Mukesh Patel.in
practical tax & investment planning online
international tax expert / columnist / author / speaker

FISCAL RESOLUTIONS FOR THE NEW YEAR!

Managing your wealth requires more skill than creating it!
 
On this first working day of 2012, this is wishing all AM readers a very happy & prosperous New Year with some food for thought to make smart fiscal resolutions for the New Year! Always remember that “managing your wealth requires more skill than creating it.”

YOUR ‘WILL’ CAN MAKE THE WAY!

The importance of executing a Will has yet not been appreciated to its fullest extent in the Indian society. It is, therefore, not surprising to come across several cases where in pursuance to the death of an individual, there are several family disputes and practical problems in the absence of the Will by the deceased. Don’t forget that the execution of a Will is very simple and at the same time non-execution of the same can create several difficulties.

Where the deceased individual has not executed a Will outlining the actual distribution of his properties amongst the legal heirs, this can give rise to complications. Moreover, where the legal heirs become entitled to various immovable and movable properties, in the absence of a Will, passing of a legal title to them also becomes difficult, since such legal heirs would have to obtain a succession certificate from the Civil Court, the procedure for which is both time consuming and expensive.

HANDLING IMMOVABLE PROPERTIES!

Many times an immovable property is purchased only in single name, since that person alone has invested the funds in acquisition of the property. Where such investment has been made in the single name of the head of the household, what should be done to facilitate the smooth passing over of the property to his wife or his son or daughter?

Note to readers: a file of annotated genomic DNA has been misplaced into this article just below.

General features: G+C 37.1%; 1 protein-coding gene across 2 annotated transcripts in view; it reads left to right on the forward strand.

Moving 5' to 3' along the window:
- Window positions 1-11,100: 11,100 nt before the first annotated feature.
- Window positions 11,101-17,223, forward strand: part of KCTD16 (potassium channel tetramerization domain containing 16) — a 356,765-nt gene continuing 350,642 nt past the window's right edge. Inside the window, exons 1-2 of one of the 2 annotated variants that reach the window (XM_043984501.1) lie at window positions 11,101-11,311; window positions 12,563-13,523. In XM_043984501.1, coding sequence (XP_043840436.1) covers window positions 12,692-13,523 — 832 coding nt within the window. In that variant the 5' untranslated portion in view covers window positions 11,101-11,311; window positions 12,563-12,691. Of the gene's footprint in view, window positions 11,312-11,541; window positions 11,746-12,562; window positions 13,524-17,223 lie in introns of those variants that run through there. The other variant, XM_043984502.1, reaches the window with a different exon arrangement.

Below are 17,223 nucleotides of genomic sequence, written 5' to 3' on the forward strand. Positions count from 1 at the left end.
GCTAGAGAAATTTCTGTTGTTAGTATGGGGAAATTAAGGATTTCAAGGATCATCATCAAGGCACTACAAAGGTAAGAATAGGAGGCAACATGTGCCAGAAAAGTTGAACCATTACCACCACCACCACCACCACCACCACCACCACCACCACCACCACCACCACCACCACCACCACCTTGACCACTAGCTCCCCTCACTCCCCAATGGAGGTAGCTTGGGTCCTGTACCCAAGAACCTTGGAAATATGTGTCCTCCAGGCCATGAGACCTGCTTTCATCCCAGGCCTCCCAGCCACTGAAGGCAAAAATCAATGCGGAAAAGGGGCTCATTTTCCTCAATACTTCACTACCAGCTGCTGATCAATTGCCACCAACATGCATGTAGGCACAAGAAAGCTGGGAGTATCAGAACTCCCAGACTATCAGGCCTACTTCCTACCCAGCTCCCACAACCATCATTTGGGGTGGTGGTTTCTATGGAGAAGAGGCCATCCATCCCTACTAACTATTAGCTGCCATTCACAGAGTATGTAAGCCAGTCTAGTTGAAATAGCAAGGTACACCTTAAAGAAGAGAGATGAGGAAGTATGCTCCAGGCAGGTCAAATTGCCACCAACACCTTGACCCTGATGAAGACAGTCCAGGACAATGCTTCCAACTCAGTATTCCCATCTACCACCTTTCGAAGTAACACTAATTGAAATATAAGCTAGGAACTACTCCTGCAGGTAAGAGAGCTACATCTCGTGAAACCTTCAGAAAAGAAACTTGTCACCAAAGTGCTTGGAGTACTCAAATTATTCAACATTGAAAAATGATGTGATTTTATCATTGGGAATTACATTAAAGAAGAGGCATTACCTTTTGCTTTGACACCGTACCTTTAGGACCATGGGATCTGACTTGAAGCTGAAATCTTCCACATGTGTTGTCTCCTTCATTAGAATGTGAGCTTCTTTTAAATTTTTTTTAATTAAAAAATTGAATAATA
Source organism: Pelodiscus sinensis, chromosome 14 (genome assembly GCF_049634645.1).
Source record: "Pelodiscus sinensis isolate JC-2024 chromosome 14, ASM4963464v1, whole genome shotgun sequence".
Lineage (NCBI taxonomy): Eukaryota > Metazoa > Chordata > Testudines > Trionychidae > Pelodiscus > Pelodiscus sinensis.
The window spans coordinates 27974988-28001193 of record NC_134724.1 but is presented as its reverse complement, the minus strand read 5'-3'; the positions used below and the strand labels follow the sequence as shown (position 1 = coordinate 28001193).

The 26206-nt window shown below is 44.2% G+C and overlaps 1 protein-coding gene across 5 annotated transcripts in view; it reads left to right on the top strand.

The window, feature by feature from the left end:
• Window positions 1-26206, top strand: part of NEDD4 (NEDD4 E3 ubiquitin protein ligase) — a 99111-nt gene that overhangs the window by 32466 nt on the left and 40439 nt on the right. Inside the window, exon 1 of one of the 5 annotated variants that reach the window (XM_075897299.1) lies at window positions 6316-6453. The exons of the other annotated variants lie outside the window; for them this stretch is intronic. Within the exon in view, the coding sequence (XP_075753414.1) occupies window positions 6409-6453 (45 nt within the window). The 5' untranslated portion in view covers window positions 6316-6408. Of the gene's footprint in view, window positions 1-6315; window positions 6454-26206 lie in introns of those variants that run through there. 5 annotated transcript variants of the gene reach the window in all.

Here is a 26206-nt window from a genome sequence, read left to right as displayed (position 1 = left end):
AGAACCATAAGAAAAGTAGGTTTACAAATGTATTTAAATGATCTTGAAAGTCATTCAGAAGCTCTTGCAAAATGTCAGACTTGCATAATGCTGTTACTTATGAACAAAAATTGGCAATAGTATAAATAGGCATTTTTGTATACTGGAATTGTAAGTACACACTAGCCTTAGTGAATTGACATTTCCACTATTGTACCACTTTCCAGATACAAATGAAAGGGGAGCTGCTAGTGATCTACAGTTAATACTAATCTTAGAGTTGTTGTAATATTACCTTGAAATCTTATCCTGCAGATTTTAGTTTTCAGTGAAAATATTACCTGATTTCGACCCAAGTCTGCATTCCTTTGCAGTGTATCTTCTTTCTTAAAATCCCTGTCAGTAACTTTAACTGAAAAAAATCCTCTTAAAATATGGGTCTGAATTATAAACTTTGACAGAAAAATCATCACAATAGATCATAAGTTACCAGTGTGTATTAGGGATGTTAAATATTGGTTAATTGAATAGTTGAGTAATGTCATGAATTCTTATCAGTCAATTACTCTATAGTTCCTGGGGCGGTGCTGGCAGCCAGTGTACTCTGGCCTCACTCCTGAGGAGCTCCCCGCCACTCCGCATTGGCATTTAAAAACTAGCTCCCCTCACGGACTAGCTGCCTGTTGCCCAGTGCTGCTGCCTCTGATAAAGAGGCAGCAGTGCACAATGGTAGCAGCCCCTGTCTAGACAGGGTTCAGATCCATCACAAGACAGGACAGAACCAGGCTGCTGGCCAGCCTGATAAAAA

Wherever practicable, the registration of an immovable property should be executed in joint names to facilitate smooth passing over in future. It is, however, not necessary that the second name holder should contribute any funds for having his or her name entered jointly. In such a case, the first name holder, who invests in the acquisition of the property, remains its real owner.

Where the property held in single name is under a cooperative society or an association, the owner of the property can conveniently file a letter of nomination with the society or association declaring that upon his death the same may be transferred in the name of his nominee.

Where joint holding or nomination is not feasible and the property has to remain in the single name of its owner, his Will must contain clear directions in whose favour the property is bequeathed, in absence of which the smooth passing over of property after his death can become not only cumbersome, but also time consuming and expensive.

DON’T MISS THIS ON YOUR INVESTMENTS!

    With  a  view to ensure that your legal heirs  have  no problem  in  receiving the various properties allocated  to  them, whether immovable or movable, listed hereunder are some  important practical  steps, you should take in  regard to your investments:

  • To  facilitate  the  smooth operation  and  passing  over  of investments, it must be ensured that all bank accounts, fixed deposits, shares, securities, bonds, debentures, etc. held by an  investor  are not held in his/her single name,  but  held jointly  with any close member of his family.  Even  where  a Will  has been executed, but if the property is in the single name  of  the  deceased, it becomes  necessary  to  obtain  a Probate  from a Civil Court, the procedure for which  is  not only expensive but also time consuming.   

  • In respect of such investments like Life Insurance  Policies, PPF accounts, etc. which do not have the facility  of  joint holding,   it  is  important  that  an  individual  makes a ‘nomination’ in favour of any close member of his family.

  • Both  in  regard to maintaining a joint holding, as well as making  a  nomination, it should be borne in  mind  that  the joint holder or the nominee does not automatically become the legal owner of the property of the deceased. The joint holder would enjoy the privilege of withdrawing the investment and the nominee would be entitled to receive the proceeds of the investment. However, both the joint holder or the nominee, if not directed to legally receive the property as a beneficiary under the Will, would be accountable to the executors of  the estate  of  the deceased, to hand over the  proceeds  of  the investment,   which  would  ultimately  be  required  to   be allocated in accordance with the terms of the Will.

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